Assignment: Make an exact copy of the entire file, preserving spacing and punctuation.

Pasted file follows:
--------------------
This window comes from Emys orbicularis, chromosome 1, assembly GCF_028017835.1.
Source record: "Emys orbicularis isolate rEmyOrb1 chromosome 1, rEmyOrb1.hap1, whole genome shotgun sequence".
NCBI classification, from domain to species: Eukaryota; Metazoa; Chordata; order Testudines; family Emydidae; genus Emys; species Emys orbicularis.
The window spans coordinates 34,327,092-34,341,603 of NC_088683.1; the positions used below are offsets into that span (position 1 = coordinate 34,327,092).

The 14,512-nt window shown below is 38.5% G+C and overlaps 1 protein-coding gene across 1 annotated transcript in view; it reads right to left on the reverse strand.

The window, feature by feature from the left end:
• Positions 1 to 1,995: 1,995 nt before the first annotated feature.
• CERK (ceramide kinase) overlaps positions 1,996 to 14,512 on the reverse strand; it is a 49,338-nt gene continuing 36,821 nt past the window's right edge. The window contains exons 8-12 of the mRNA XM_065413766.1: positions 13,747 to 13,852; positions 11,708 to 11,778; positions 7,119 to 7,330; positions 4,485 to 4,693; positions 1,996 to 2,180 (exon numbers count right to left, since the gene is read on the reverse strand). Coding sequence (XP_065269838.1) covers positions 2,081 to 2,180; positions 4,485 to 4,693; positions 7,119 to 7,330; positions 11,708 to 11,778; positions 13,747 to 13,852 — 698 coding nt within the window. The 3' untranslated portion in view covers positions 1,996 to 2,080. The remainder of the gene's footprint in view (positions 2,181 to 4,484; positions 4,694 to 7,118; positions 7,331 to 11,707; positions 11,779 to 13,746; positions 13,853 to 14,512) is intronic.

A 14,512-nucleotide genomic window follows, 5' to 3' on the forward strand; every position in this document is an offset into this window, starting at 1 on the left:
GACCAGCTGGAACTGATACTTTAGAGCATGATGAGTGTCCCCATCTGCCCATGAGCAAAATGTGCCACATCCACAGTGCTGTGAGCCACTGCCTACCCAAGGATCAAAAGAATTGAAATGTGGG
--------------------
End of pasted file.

This window comes from Emys orbicularis, chromosome 1, assembly GCF_028017835.1.
Source record: "Emys orbicularis isolate rEmyOrb1 chromosome 1, rEmyOrb1.hap1, whole genome shotgun sequence".
NCBI classification, from domain to species: Eukaryota; Metazoa; Chordata; order Testudines; family Emydidae; genus Emys; species Emys orbicularis.
The window spans coordinates 34,327,092-34,341,603 of NC_088683.1; the positions used below are offsets into that span (position 1 = coordinate 34,327,092).

The 14,512-nt window shown below is 38.5% G+C and overlaps 1 protein-coding gene across 1 annotated transcript in view; it reads right to left on the reverse strand.

The window, feature by feature from the left end:
• Positions 1 to 1,995: 1,995 nt before the first annotated feature.
• CERK (ceramide kinase) overlaps positions 1,996 to 14,512 on the reverse strand; it is a 49,338-nt gene continuing 36,821 nt past the window's right edge. The window contains exons 8-12 of the mRNA XM_065413766.1: positions 13,747 to 13,852; positions 11,708 to 11,778; positions 7,119 to 7,330; positions 4,485 to 4,693; positions 1,996 to 2,180 (exon numbers count right to left, since the gene is read on the reverse strand). Coding sequence (XP_065269838.1) covers positions 2,081 to 2,180; positions 4,485 to 4,693; positions 7,119 to 7,330; positions 11,708 to 11,778; positions 13,747 to 13,852 — 698 coding nt within the window. The 3' untranslated portion in view covers positions 1,996 to 2,080. The remainder of the gene's footprint in view (positions 2,181 to 4,484; positions 4,694 to 7,118; positions 7,331 to 11,707; positions 11,779 to 13,746; positions 13,853 to 14,512) is intronic.

A 14,512-nucleotide genomic window follows, 5' to 3' on the forward strand; every position in this document is an offset into this window, starting at 1 on the left:
GACCAGCTGGAACTGATACTTTAGAGCATGATGAGTGTCCCCATCTGCCCATGAGCAAAATGTGCCACATCCACAGTGCTGTGAGCCACTGCCTACCCAAGGATCAAAAGAATTGAAATGTGGG